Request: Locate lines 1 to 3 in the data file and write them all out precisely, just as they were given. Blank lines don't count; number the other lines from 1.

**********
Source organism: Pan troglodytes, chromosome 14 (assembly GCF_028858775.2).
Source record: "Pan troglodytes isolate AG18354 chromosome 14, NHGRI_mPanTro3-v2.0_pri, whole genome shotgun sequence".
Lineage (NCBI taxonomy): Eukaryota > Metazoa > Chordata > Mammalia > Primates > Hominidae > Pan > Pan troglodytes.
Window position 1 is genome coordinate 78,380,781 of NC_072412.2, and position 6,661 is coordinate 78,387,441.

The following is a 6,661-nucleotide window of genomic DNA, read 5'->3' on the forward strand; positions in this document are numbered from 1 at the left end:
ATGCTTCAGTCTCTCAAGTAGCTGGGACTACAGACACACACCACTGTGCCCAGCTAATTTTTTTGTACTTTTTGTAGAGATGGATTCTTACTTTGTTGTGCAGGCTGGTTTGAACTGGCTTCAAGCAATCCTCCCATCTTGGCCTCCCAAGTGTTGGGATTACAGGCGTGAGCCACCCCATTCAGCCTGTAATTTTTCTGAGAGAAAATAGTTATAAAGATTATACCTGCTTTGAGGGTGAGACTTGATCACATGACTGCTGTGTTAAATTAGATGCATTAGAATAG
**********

Source organism: Pan troglodytes, chromosome 14 (assembly GCF_028858775.2).
Source record: "Pan troglodytes isolate AG18354 chromosome 14, NHGRI_mPanTro3-v2.0_pri, whole genome shotgun sequence".
Lineage (NCBI taxonomy): Eukaryota > Metazoa > Chordata > Mammalia > Primates > Hominidae > Pan > Pan troglodytes.